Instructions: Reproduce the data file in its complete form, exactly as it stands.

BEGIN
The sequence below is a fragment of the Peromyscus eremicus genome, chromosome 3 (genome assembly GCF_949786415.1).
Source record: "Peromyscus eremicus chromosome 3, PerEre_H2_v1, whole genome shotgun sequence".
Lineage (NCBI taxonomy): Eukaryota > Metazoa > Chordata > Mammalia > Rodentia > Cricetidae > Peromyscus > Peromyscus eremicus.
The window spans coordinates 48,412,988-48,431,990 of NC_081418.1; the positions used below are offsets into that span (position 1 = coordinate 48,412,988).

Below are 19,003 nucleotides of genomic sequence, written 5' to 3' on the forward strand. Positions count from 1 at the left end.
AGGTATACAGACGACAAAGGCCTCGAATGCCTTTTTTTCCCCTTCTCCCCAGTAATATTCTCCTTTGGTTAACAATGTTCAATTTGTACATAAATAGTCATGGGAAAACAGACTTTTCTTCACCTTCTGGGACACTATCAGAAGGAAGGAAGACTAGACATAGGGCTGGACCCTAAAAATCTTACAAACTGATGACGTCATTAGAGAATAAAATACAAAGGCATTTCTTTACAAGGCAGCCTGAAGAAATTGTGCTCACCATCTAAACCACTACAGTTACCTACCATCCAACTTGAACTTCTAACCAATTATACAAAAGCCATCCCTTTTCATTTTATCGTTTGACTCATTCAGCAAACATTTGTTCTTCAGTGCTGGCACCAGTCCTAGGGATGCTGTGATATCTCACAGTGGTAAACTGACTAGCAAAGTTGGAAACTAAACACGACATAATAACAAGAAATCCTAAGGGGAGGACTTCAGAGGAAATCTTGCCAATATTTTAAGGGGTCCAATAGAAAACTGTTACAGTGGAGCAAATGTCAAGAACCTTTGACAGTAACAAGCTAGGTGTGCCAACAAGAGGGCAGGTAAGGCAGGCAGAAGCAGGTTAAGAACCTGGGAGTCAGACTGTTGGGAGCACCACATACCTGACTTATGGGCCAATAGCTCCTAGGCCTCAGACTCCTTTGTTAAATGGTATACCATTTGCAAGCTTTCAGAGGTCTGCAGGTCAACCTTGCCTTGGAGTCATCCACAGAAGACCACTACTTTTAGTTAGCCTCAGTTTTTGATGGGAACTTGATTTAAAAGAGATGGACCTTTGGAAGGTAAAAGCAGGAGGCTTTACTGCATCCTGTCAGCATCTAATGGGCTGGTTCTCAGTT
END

The sequence below is a fragment of the Peromyscus eremicus genome, chromosome 3 (genome assembly GCF_949786415.1).
Source record: "Peromyscus eremicus chromosome 3, PerEre_H2_v1, whole genome shotgun sequence".
Lineage (NCBI taxonomy): Eukaryota > Metazoa > Chordata > Mammalia > Rodentia > Cricetidae > Peromyscus > Peromyscus eremicus.
The window spans coordinates 48,412,988-48,431,990 of NC_081418.1; the positions used below are offsets into that span (position 1 = coordinate 48,412,988).

Below are 19,003 nucleotides of genomic sequence, written 5' to 3' on the forward strand. Positions count from 1 at the left end.
AGGTATACAGACGACAAAGGCCTCGAATGCCTTTTTTTCCCCTTCTCCCCAGTAATATTCTCCTTTGGTTAACAATGTTCAATTTGTACATAAATAGTCATGGGAAAACAGACTTTTCTTCACCTTCTGGGACACTATCAGAAGGAAGGAAGACTAGACATAGGGCTGGACCCTAAAAATCTTACAAACTGATGACGTCATTAGAGAATAAAATACAAAGGCATTTCTTTACAAGGCAGCCTGAAGAAATTGTGCTCACCATCTAAACCACTACAGTTACCTACCATCCAACTTGAACTTCTAACCAATTATACAAAAGCCATCCCTTTTCATTTTATCGTTTGACTCATTCAGCAAACATTTGTTCTTCAGTGCTGGCACCAGTCCTAGGGATGCTGTGATATCTCACAGTGGTAAACTGACTAGCAAAGTTGGAAACTAAACACGACATAATAACAAGAAATCCTAAGGGGAGGACTTCAGAGGAAATCTTGCCAATATTTTAAGGGGTCCAATAGAAAACTGTTACAGTGGAGCAAATGTCAAGAACCTTTGACAGTAACAAGCTAGGTGTGCCAACAAGAGGGCAGGTAAGGCAGGCAGAAGCAGGTTAAGAACCTGGGAGTCAGACTGTTGGGAGCACCACATACCTGACTTATGGGCCAATAGCTCCTAGGCCTCAGACTCCTTTGTTAAATGGTATACCATTTGCAAGCTTTCAGAGGTCTGCAGGTCAACCTTGCCTTGGAGTCATCCACAGAAGACCACTACTTTTAGTTAGCCTCAGTTTTTGATGGGAACTTGATTTAAAAGAGATGGACCTTTGGAAGGTAAAAGCAGGAGGCTTTACTGCATCCTGTCAGCATCTAATGGGCTGGTTCTCAGTT